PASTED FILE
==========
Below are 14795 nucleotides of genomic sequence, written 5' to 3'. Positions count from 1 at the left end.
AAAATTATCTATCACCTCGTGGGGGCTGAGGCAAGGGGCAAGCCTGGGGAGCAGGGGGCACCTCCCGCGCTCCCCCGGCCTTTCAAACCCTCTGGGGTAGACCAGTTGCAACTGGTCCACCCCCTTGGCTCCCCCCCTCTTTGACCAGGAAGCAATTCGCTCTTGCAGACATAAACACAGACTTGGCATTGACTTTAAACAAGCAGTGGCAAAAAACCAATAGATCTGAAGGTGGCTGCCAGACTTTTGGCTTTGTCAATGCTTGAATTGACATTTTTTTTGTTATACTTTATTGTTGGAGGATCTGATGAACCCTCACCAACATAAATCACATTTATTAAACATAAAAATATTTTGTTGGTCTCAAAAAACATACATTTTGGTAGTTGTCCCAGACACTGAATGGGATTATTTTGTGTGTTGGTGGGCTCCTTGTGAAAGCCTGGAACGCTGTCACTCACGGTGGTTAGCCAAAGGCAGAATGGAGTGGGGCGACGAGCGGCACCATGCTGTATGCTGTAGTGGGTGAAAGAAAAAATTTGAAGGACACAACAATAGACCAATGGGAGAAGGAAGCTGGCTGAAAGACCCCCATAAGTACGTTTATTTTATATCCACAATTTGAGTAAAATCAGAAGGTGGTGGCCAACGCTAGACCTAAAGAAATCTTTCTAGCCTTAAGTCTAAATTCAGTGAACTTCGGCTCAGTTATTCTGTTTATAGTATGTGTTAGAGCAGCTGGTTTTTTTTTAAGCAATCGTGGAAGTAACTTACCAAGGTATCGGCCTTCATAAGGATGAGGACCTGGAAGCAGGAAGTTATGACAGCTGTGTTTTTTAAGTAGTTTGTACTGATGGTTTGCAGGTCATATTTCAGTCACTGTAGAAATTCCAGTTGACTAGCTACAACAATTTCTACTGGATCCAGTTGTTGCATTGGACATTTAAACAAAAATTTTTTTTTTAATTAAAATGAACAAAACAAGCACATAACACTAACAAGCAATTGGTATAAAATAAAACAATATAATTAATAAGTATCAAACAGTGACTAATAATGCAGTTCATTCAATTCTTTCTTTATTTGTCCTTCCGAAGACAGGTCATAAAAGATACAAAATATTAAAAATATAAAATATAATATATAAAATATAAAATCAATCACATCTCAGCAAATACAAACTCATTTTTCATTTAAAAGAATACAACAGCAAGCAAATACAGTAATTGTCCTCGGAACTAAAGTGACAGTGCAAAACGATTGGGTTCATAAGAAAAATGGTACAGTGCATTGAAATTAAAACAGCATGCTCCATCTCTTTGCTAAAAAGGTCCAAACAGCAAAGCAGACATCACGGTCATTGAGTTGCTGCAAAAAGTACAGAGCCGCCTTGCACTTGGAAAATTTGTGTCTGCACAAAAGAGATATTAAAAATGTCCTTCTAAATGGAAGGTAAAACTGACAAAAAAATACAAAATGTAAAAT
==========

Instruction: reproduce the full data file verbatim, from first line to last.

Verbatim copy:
Below are 14795 nucleotides of genomic sequence, written 5' to 3'. Positions count from 1 at the left end.
AAAATTATCTATCACCTCGTGGGGGCTGAGGCAAGGGGCAAGCCTGGGGAGCAGGGGGCACCTCCCGCGCTCCCCCGGCCTTTCAAACCCTCTGGGGTAGACCAGTTGCAACTGGTCCACCCCCTTGGCTCCCCCCCTCTTTGACCAGGAAGCAATTCGCTCTTGCAGACATAAACACAGACTTGGCATTGACTTTAAACAAGCAGTGGCAAAAAACCAATAGATCTGAAGGTGGCTGCCAGACTTTTGGCTTTGTCAATGCTTGAATTGACATTTTTTTTGTTATACTTTATTGTTGGAGGATCTGATGAACCCTCACCAACATAAATCACATTTATTAAACATAAAAATATTTTGTTGGTCTCAAAAAACATACATTTTGGTAGTTGTCCCAGACACTGAATGGGATTATTTTGTGTGTTGGTGGGCTCCTTGTGAAAGCCTGGAACGCTGTCACTCACGGTGGTTAGCCAAAGGCAGAATGGAGTGGGGCGACGAGCGGCACCATGCTGTATGCTGTAGTGGGTGAAAGAAAAAATTTGAAGGACACAACAATAGACCAATGGGAGAAGGAAGCTGGCTGAAAGACCCCCATAAGTACGTTTATTTTATATCCACAATTTGAGTAAAATCAGAAGGTGGTGGCCAACGCTAGACCTAAAGAAATCTTTCTAGCCTTAAGTCTAAATTCAGTGAACTTCGGCTCAGTTATTCTGTTTATAGTATGTGTTAGAGCAGCTGGTTTTTTTTTAAGCAATCGTGGAAGTAACTTACCAAGGTATCGGCCTTCATAAGGATGAGGACCTGGAAGCAGGAAGTTATGACAGCTGTGTTTTTTAAGTAGTTTGTACTGATGGTTTGCAGGTCATATTTCAGTCACTGTAGAAATTCCAGTTGACTAGCTACAACAATTTCTACTGGATCCAGTTGTTGCATTGGACATTTAAACAAAAATTTTTTTTTTAATTAAAATGAACAAAACAAGCACATAACACTAACAAGCAATTGGTATAAAATAAAACAATATAATTAATAAGTATCAAACAGTGACTAATAATGCAGTTCATTCAATTCTTTCTTTATTTGTCCTTCCGAAGACAGGTCATAAAAGATACAAAATATTAAAAATATAAAATATAATATATAAAATATAAAATCAATCACATCTCAGCAAATACAAACTCATTTTTCATTTAAAAGAATACAACAGCAAGCAAATACAGTAATTGTCCTCGGAACTAAAGTGACAGTGCAAAACGATTGGGTTCATAAGAAAAATGGTACAGTGCATTGAAATTAAAACAGCATGCTCCATCTCTTTGCTAAAAAGGTCCAAACAGCAAAGCAGACATCACGGTCATTGAGTTGCTGCAAAAAGTACAGAGCCGCCTTGCACTTGGAAAATTTGTGTCTGCACAAAAGAGATATTAAAAATGTCCTTCTAAATGGAAGGTAAAACTGACAAAAAAATACAAAATGTAAAAT